• Post Reply Bookmark Topic Watch Topic
  • New Topic
permaculture forums growies critters building homesteading energy monies kitchen purity ungarbage community wilderness fiber arts art permaculture artisans regional education skip experiences global resources cider press projects digital market permies.com private forums all forums
this forum made possible by our volunteer staff, including ...
master stewards:
  • Anne Miller
  • Pearl Sutton
  • Nicole Alderman
stewards:
  • Mike Haasl
  • r ranson
  • paul wheaton
master gardeners:
  • jordan barton
  • John F Dean
  • Rob Lineberger
  • Carla Burke
  • Jay Angler
gardeners:
  • Greg Martin
  • Ash Jackson
  • Jordan Holland

Tomato Blossom End Rot

 
Posts: 14
Location: Olney, Maryland
  • Mark post as helpful
  • send pies
  • Quote
  • Report post to moderator
Hi Folks: I have some Early Girl tomatoes planted the second week of May. They have done well reaching six foot high with lots of blooms and a good number of tomatoes. I have three already that have ripened but all had blossom end rot. This despite several egg shells crushed with each plant. We have had some extremes in Central Maryland, the wettest month of June since the late 1890s and some pretty good runs of upper 90 temps for awhile. I haven't been watering since we have had so much rain. I have heard that spraying with calcium solution made for blossom-end rot is sometimes effecting in salvaging a crop, assuming that I have a poor uptake of calcium. I have seen of people using a blender to bring up egg shells, is this effective, or is there an aftermarket organic product? Thanks for any advice in helping salvage these tomatoes.

 
Posts: 492
50
  • Likes 2
  • Mark post as helpful
  • send pies
  • Quote
  • Report post to moderator
Michael Love(is that your real name?)

Anyhow Michael I went looking to see about this as I have experienced it in the past in a tomato garden
I had. I always thought it was slugs or bugs of some kind but your weather conditions sure played a
big part in this. I learned a bunch, too much nitrogen can be to blame. The uptake of calcium, poor soil PH, etc.

I am going to post a few links so others can read up to, one is from Cornell(maybe they know something).

Cornell Says

Gardener.com (Ad Heavy, but informative)

And as an acid reflux kind of guy, I really love this fix. I like to read the comments under a video to see if anyone
calls, "Bogus!" (But they didn't.) I say it's worth a try, especially considering the cost. The kid describes how it bypasses the roots
and goes right to the plant where it is needed, through the leaves.



TUMS *I think the non-generic brand would dissolve better and crush better.
 
Michael Love
Posts: 14
Location: Olney, Maryland
  • Mark post as helpful
  • send pies
  • Quote
  • Report post to moderator

Mike Feddersen wrote:Michael Love(is that your real name?)



Thanks Mike and that is my real name. Your links especially the video were very helpful. I'll give some feedback on results.

 
Posts: 826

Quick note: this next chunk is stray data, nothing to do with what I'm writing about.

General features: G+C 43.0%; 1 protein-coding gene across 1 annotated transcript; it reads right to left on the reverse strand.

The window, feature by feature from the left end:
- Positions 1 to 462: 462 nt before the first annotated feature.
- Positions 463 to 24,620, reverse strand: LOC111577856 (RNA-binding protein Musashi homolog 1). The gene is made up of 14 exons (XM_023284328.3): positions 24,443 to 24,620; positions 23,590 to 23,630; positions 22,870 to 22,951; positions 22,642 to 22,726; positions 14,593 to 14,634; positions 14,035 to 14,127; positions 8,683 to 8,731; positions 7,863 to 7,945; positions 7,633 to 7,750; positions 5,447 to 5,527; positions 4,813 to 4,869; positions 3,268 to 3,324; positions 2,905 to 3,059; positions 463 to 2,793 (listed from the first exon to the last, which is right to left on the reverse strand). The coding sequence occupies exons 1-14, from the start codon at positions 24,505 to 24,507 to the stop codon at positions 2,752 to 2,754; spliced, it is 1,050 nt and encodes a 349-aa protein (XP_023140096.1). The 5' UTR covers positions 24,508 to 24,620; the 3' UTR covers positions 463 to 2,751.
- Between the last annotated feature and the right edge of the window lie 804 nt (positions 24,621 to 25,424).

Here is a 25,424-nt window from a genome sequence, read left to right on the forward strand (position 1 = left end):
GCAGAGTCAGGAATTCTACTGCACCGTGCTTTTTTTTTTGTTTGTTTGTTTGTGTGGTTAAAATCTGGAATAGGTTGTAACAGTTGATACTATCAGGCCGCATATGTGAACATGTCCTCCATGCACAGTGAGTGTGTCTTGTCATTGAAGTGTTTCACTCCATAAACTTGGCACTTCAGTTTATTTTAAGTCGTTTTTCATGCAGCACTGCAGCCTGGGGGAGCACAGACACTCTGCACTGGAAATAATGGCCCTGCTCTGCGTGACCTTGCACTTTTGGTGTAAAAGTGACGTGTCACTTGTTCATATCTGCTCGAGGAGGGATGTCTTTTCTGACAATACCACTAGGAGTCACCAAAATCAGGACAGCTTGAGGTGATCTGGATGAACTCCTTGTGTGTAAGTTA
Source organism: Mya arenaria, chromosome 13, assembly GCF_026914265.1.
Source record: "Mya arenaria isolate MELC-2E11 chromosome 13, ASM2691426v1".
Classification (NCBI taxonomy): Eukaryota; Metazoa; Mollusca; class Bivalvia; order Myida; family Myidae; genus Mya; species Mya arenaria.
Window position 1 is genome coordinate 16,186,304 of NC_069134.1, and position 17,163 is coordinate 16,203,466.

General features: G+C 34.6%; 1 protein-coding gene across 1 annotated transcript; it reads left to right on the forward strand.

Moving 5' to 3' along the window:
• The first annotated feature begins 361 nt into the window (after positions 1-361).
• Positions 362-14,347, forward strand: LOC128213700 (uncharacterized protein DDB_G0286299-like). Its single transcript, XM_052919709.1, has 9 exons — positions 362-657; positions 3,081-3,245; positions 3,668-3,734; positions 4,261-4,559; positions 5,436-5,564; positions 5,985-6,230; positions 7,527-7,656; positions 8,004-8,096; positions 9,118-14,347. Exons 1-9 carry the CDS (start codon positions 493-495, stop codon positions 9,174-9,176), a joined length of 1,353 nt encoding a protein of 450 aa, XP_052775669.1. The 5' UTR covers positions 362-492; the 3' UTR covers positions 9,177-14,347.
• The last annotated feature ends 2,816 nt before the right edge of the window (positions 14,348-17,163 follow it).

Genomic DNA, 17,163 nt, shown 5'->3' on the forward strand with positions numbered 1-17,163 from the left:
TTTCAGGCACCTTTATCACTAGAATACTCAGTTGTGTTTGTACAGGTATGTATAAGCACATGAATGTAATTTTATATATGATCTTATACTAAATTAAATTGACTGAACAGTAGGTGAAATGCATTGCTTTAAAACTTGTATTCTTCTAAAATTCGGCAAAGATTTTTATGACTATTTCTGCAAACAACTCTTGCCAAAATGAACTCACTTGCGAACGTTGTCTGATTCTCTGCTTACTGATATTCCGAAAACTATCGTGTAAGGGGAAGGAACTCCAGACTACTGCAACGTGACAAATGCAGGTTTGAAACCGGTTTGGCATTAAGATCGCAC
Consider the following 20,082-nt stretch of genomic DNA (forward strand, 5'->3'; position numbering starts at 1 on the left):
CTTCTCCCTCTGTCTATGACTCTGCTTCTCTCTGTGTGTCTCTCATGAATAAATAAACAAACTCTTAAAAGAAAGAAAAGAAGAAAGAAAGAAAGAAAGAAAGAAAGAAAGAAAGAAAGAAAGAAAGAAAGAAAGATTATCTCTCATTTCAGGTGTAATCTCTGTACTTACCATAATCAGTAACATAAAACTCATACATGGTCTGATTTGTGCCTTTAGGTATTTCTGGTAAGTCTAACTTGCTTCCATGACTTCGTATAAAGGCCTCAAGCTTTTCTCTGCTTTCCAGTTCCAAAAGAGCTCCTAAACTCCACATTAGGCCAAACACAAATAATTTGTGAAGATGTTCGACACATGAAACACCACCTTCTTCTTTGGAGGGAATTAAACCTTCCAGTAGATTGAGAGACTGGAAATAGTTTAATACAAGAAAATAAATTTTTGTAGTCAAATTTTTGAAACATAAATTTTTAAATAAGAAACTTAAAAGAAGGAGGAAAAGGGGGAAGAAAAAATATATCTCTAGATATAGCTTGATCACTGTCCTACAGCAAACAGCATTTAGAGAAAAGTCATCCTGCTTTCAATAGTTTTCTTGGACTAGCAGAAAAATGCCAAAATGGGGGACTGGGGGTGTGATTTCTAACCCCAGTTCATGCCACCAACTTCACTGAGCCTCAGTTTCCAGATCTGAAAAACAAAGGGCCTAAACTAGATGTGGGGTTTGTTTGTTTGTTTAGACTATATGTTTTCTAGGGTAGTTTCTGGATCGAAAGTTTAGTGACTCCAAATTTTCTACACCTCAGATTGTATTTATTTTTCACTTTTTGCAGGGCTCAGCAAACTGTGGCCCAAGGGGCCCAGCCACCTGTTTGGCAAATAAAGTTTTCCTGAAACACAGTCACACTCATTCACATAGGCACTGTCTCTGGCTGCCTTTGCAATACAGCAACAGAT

Location: In the woods, West Coast USA
115
  • Mark post as helpful
  • send pies
  • Quote
  • Report post to moderator
Michael, there are some tomatoes that are just vulnerable to blossom end rot, no matter what you do, often the heirlooms. But the majority of the time it's lack of calcium that the plant can't uptake. Ground up egg shells are not something the tiny roots an uptake. It used to be that powdered milk was cheap and it could be added to the water. If you want to dilute milk, it won't help the ones that have it. It will help the forming tomatoes.

Boxed forms of calcium can take up to 6 months to be available to plant roots under perfect conditions, sometimes longer.

Compost tea from compost made from as many things as you can put in it, watered in, should help the next round of forming tomatoes.

When planting, compost trenches or compost/manure mounds that are planted in and covered with crushed leaves or mowed grass usually provide enough of everything to avoid most tomato issues.

You can just cut the bottom off and use the tops of the tomatoes.
 
Posts: 531
Location: North-Central Idaho, 4100 ft elev., 24 in precip
46
hugelkultur fungi trees books food preservation
  • Mark post as helpful
  • send pies
  • Quote
  • Report post to moderator
Quite often the problem isn't a lack of calcium in the soil that is the problem, but a lack of magnesium. The magnesium is required for proper uptake of the calcium. I've historically had a problem with blossom end rot, especially on Roma types, so this year I put a Tbl. of epsom salts in each hole as I transplanted the tomatoes. I haven't even seen a sign of blossom end rot this season. I think you could do a foliar spray with a Tbl. epsom salts to 1 qt water. This should help out quite a bit.
 
steward
Posts: 5387
Location: Cache Valley, zone 4b, Irrigated, 9" rain in badlands.
2027
  • Mark post as helpful
  • send pies
  • Quote
  • Report post to moderator
At my place it seemed like some varieties were highly susceptible to Blossom End Rot, and some varieties never got it, so I stopped growing the susceptible varieties.
 
Posts: 90
5
  • Mark post as helpful
  • send pies
  • Quote
  • Report post to moderator
Epsom salts (magnesium sulfate) worked for us. Its cheap enough and can be mixed into the soil around the plant.
 
Get me the mayor's office! I need to tell him about this tiny ad:
Mike Oehler's Low-Cost Underground House Workshop & Survival Shelter Seminar - 3 DVD+2 Books Deal
https://permies.com/wiki/48625/Mike-Oehler-Cost-Underground-House
reply
    Bookmark Topic Watch Topic
  • New Topic